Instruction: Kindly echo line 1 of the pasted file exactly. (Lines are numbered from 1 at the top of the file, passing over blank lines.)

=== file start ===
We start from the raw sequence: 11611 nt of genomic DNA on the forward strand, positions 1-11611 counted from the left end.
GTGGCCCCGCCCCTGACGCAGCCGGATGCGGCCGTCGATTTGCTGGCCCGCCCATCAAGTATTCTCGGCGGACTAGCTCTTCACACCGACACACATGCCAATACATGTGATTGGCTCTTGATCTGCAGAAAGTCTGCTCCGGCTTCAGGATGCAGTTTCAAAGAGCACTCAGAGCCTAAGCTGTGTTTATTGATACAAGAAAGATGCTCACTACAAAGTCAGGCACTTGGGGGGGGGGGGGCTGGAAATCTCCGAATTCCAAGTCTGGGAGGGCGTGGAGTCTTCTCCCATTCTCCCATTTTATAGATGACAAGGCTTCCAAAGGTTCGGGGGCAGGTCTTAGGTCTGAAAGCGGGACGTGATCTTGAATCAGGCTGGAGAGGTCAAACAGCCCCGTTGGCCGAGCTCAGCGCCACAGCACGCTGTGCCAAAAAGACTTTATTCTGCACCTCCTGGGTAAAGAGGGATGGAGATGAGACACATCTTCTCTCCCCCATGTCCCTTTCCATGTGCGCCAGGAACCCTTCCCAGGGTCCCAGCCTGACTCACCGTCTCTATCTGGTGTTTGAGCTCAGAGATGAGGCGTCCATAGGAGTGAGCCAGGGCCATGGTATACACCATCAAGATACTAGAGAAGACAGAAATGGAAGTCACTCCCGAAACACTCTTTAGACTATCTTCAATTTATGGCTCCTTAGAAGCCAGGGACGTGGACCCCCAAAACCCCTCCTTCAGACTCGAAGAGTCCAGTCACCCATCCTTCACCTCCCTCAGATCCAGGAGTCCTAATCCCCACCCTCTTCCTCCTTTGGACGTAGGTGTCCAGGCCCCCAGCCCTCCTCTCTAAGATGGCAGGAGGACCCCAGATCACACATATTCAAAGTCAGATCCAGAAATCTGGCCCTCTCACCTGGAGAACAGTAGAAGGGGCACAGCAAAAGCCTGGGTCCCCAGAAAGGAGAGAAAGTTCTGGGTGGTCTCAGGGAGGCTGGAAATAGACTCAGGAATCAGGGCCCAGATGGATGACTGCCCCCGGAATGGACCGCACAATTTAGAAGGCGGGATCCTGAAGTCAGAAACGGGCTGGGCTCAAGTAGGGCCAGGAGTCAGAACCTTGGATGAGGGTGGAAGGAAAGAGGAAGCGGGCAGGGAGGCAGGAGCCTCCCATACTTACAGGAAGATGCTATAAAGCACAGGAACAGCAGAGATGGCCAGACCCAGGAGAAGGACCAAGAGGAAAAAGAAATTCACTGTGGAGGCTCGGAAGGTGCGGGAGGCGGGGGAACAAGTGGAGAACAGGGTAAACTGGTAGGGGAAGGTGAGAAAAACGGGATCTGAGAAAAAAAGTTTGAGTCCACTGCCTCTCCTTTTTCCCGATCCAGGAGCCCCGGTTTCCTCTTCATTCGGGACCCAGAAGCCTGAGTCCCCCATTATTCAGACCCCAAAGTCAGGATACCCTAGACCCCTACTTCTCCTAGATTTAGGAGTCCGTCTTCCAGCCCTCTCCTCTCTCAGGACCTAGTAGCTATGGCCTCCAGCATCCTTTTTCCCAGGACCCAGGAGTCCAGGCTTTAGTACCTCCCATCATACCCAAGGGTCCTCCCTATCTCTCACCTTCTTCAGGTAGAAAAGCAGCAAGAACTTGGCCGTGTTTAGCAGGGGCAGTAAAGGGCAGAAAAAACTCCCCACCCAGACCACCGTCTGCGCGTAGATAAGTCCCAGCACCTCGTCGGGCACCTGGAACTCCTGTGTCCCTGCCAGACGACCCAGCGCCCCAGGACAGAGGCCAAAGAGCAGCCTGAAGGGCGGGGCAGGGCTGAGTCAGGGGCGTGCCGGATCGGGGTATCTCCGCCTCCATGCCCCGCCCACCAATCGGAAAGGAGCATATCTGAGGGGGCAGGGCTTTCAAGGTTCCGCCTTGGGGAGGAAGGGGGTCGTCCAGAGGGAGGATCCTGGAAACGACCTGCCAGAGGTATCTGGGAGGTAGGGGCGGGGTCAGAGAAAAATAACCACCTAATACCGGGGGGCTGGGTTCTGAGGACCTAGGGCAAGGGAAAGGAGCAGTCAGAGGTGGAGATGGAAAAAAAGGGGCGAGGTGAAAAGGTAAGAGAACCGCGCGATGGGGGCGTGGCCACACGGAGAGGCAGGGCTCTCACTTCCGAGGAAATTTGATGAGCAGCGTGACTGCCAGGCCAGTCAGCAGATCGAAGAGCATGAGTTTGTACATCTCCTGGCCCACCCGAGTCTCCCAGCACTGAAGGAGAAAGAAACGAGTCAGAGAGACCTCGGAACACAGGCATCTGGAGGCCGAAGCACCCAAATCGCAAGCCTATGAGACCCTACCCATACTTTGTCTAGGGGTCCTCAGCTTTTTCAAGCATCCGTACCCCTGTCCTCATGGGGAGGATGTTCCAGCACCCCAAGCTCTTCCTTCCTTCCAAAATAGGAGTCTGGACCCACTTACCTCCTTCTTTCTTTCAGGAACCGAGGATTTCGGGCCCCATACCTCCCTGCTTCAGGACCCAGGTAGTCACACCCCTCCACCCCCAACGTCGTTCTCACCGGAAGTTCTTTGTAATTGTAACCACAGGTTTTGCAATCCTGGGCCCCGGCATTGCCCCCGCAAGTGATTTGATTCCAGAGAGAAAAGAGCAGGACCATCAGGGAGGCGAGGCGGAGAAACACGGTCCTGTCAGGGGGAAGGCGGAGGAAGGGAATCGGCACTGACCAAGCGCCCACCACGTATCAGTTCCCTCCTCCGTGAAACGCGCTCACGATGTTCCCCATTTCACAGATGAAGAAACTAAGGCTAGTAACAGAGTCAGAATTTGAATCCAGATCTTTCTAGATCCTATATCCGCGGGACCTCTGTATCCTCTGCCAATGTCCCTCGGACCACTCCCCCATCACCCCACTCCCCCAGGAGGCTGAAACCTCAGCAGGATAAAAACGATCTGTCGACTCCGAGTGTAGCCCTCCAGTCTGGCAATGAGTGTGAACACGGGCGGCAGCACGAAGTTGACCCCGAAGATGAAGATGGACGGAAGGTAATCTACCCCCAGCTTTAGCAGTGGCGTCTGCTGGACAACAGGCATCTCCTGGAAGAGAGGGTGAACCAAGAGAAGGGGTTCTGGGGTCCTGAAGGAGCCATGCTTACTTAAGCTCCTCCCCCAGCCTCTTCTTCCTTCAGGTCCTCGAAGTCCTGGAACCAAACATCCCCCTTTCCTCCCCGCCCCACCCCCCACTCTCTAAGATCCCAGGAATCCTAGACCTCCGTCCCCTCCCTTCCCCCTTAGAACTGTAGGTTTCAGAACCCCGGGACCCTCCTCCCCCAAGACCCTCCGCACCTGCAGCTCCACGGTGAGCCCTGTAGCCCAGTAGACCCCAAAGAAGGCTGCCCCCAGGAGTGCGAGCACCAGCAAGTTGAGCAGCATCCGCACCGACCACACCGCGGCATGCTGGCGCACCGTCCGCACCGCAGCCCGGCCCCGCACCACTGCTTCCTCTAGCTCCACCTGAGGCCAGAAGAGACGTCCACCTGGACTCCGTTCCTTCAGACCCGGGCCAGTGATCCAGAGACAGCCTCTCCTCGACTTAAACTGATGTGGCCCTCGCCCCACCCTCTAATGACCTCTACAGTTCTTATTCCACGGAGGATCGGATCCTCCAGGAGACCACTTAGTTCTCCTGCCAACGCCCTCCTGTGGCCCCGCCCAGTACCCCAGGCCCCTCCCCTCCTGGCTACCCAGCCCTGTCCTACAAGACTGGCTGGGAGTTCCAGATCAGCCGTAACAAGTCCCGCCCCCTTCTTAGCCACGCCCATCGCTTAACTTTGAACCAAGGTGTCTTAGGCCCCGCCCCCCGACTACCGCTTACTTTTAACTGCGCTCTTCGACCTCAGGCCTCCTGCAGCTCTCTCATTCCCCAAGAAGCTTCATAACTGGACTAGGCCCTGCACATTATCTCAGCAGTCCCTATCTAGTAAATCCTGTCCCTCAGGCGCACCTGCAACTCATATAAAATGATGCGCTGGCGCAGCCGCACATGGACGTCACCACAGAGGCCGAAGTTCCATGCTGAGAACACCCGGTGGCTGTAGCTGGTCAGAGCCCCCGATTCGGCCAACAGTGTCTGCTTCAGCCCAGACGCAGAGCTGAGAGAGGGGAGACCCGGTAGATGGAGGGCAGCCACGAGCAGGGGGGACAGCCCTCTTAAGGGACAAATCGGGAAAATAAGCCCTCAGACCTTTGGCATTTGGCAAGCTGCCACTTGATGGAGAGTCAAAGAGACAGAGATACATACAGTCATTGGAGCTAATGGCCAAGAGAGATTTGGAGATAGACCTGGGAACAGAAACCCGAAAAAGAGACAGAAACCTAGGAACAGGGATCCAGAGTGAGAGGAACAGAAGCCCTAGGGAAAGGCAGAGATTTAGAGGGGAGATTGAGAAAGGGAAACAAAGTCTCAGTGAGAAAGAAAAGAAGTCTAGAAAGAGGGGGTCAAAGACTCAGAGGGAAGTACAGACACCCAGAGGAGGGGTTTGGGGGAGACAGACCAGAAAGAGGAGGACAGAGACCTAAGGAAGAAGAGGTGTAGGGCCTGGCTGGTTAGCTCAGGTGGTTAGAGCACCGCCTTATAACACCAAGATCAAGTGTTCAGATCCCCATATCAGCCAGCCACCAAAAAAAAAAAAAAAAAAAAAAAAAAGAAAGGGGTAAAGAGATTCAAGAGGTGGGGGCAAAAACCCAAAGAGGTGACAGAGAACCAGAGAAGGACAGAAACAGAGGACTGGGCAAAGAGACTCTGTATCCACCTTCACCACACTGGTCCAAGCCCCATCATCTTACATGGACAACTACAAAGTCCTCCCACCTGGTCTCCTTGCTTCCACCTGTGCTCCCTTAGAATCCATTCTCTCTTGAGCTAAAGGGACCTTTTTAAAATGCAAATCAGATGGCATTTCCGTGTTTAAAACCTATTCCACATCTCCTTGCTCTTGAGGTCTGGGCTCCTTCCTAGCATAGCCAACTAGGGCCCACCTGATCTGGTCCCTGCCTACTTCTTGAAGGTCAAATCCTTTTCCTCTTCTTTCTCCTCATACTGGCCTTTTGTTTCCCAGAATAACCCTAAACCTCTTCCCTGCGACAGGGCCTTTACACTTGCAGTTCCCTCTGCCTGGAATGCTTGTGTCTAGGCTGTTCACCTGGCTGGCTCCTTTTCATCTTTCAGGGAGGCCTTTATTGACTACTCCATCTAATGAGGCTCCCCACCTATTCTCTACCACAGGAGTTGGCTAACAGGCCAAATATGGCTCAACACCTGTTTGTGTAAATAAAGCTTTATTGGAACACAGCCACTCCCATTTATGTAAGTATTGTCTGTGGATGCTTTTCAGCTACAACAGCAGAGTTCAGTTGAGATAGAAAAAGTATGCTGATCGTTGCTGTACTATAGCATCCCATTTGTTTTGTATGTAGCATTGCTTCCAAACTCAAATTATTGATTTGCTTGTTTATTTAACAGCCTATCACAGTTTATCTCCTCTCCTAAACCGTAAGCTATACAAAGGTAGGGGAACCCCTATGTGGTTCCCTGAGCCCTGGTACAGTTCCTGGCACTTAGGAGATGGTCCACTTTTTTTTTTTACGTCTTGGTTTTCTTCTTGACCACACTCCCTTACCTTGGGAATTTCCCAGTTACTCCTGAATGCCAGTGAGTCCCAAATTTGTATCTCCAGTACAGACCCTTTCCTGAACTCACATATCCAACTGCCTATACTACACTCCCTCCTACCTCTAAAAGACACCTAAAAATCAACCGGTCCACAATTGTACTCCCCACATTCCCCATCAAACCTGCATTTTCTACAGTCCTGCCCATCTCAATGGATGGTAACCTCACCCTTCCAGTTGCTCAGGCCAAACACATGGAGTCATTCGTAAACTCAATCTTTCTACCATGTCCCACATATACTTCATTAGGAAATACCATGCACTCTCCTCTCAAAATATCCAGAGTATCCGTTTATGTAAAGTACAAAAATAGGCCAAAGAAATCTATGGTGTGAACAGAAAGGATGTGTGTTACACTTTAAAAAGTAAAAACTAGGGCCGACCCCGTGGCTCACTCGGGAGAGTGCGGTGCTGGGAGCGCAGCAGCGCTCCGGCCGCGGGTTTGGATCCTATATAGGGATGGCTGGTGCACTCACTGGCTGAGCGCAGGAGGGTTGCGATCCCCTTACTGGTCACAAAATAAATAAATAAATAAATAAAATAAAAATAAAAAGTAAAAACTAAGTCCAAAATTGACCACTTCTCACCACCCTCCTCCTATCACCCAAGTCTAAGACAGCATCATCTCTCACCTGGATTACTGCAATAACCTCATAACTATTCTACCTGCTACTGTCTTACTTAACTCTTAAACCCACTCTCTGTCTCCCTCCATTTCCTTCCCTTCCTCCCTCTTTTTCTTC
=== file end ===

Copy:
We start from the raw sequence: 11611 nt of genomic DNA on the forward strand, positions 1-11611 counted from the left end.